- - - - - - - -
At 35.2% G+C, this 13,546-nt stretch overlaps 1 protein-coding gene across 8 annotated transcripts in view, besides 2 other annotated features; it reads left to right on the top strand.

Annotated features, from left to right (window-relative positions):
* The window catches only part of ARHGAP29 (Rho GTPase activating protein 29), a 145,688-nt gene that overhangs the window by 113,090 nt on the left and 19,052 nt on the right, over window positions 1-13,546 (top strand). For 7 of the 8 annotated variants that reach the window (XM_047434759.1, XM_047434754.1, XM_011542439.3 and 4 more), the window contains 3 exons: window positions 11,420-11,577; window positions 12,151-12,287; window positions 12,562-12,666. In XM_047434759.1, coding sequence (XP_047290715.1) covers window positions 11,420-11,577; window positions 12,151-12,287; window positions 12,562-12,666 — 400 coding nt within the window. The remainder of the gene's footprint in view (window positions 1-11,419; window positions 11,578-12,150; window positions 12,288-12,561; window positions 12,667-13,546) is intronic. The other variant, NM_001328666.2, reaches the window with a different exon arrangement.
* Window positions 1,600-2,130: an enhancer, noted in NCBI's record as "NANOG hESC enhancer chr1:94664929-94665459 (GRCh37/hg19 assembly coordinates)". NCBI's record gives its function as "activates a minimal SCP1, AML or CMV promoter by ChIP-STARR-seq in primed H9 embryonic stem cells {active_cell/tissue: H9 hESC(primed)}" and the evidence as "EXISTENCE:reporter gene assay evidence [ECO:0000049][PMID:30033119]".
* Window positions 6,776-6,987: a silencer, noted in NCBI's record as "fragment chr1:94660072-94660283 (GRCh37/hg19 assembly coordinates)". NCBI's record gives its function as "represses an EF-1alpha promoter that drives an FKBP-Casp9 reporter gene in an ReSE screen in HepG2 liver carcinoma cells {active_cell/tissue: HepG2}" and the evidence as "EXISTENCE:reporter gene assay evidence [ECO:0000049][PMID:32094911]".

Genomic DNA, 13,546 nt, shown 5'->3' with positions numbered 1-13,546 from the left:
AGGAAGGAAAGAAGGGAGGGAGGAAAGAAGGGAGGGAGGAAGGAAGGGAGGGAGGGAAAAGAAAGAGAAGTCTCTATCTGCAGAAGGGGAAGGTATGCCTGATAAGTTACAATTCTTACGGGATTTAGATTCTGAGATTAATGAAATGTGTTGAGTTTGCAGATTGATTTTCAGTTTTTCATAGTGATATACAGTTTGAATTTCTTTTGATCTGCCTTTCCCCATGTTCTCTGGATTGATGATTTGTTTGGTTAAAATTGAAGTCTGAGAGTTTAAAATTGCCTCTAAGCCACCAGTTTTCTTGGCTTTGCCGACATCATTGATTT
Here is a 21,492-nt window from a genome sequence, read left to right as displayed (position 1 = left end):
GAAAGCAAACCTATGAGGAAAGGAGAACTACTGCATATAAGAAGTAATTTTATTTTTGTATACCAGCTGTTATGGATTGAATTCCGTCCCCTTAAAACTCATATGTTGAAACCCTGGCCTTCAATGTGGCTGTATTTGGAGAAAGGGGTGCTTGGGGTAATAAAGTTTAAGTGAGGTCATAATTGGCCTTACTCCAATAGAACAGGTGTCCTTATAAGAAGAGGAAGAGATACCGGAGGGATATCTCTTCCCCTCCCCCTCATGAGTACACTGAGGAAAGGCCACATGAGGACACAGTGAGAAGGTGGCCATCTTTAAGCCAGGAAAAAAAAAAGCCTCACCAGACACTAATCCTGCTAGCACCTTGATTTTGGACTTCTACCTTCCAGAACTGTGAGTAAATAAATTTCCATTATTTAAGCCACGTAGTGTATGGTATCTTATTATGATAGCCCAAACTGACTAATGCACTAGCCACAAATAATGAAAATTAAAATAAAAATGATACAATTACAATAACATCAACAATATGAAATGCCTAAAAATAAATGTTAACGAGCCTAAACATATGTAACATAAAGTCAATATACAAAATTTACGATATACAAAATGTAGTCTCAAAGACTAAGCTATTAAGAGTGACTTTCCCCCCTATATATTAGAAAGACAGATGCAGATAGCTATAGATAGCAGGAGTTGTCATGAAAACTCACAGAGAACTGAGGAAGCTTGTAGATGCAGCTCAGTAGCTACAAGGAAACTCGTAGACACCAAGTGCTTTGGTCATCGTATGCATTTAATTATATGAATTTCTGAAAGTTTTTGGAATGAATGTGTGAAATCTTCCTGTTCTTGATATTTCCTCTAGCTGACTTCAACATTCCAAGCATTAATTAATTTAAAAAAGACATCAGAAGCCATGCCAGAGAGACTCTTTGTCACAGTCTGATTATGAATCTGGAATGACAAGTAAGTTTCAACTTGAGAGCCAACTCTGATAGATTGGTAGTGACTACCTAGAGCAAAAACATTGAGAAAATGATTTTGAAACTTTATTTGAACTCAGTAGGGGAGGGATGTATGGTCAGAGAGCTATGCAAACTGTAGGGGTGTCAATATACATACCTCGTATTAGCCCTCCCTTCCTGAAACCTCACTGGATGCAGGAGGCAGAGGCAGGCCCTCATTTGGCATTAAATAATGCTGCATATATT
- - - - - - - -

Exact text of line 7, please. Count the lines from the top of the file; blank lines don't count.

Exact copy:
AGGAAGGAAAGAAGGGAGGGAGGAAAGAAGGGAGGGAGGAAGGAAGGGAGGGAGGGAAAAGAAAGAGAAGTCTCTATCTGCAGAAGGGGAAGGTATGCCTGATAAGTTACAATTCTTACGGGATTTAGATTCTGAGATTAATGAAATGTGTTGAGTTTGCAGATTGATTTTCAGTTTTTCATAGTGATATACAGTTTGAATTTCTTTTGATCTGCCTTTCCCCATGTTCTCTGGATTGATGATTTGTTTGGTTAAAATTGAAGTCTGAGAGTTTAAAATTGCCTCTAAGCCACCAGTTTTCTTGGCTTTGCCGACATCATTGATTT